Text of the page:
Since launching its inaugural Innovate Reconciliation Action Plan (RAP) late last year, Netball Australia’s RAP Working Group has met regularly to discuss and pursue the ambitious goals outlaid in the document.
The group will convene in Adelaide this week – National Reconciliation Week – to watch the ANZ Championship match between the Adelaide Thunderbirds and West Coast Fever. Both teams will be wearing special dresses designed by Indigenous netball community members.
RAP Working Group Chairwoman Karen Milward believes that great progress has been made to date, and that everyone can play their role in Netball Australia’s RAP from the grassroots, to the Diamonds.
“We are very excited about what we have achieved in the first seven months of implementing our RAP actions,” Milward said.
“The Member Organisations are supportive and have signed up to make things happen to work towards improving cultural awareness and competency, aimed at working more effectively with Aboriginal and Torres Strait Islander girls and women to be more actively involved in the netball community.”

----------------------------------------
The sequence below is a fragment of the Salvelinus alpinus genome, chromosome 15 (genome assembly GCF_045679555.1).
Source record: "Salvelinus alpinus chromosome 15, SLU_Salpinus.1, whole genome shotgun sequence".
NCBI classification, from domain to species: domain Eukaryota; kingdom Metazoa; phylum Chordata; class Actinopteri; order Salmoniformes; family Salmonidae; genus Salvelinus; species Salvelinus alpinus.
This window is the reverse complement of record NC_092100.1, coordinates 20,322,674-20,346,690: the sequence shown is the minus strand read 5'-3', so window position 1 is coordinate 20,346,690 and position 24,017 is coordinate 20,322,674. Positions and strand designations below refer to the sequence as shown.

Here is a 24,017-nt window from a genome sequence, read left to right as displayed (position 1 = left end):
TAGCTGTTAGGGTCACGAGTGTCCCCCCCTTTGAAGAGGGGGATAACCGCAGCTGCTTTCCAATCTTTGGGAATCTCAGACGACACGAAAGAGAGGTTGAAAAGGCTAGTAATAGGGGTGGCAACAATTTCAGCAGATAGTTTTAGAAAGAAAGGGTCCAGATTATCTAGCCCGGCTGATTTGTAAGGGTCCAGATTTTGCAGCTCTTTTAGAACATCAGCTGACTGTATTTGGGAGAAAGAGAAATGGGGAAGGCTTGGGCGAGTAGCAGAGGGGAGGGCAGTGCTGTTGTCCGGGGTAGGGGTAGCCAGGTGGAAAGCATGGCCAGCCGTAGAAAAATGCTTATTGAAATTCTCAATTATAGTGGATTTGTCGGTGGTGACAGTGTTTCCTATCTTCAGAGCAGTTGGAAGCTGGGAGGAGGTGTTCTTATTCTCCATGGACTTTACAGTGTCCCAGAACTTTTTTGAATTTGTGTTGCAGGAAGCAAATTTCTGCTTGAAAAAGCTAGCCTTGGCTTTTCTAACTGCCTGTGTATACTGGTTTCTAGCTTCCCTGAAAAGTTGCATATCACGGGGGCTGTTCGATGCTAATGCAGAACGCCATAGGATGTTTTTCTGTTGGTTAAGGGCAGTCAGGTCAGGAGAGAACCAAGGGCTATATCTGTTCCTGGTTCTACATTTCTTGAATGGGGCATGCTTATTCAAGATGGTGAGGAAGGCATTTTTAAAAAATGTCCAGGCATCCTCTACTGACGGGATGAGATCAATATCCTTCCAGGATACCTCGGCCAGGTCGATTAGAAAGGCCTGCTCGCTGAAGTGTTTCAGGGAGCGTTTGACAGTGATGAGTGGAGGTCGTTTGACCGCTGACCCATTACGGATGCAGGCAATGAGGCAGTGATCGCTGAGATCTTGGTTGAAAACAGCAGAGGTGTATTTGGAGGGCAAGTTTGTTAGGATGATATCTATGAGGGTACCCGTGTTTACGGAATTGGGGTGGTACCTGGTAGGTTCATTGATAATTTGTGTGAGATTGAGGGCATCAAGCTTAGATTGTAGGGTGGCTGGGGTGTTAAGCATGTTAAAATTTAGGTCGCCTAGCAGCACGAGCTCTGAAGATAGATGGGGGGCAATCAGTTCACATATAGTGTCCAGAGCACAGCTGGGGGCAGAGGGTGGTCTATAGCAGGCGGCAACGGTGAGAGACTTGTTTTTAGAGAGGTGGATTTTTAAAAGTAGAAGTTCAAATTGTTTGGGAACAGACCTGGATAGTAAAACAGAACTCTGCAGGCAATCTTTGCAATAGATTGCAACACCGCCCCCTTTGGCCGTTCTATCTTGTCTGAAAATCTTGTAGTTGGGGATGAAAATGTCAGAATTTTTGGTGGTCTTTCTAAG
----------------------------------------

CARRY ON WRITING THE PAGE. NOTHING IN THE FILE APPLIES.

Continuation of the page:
Milward also called upon the broader netball community to support the RAP, explaining that while the RAP is an important first step, more support and action is needed to achieve the ambitious aims.
“The RAP itself is only just a small step and we have so much more to do,” Milward said,
“We need so much more support from the netball community, to get behind this exciting initiative. We want more Aboriginal girls and women to be actively participating in netball events and taking on various roles in this great Australian sport.”
RAP Working Group member Melina Saunders, a former elite player, spoke to the Australian Diamonds during their squad camp – at the request of coach Lisa Alexander – on Monday (main picture) about National Reconciliation Week and the leadership role they can play in Australia’s reconciliation process.
“Netball is such a powerful tool to engage with young women,” Saunders said, as she discussed the RAP and how the players could get involved, the importance of their leadership role in the netball community as role models to both Indigenous and non-Indigenous netballers, and of opportunities for sport-wide reconciliation celebrations in 2017.
Saunders, who represented Australia at underage level and now coaches State League in the ACT, has guided Netball Australia’s work to better support and engage Aboriginal and Torres Strait Islander netball communities for over three years.
She also sits on the recently formed RAP High Performance Subcommittee, which focuses on elements of the High Performance Pathway including player support and engagement, coach development and cultural capacity for staff.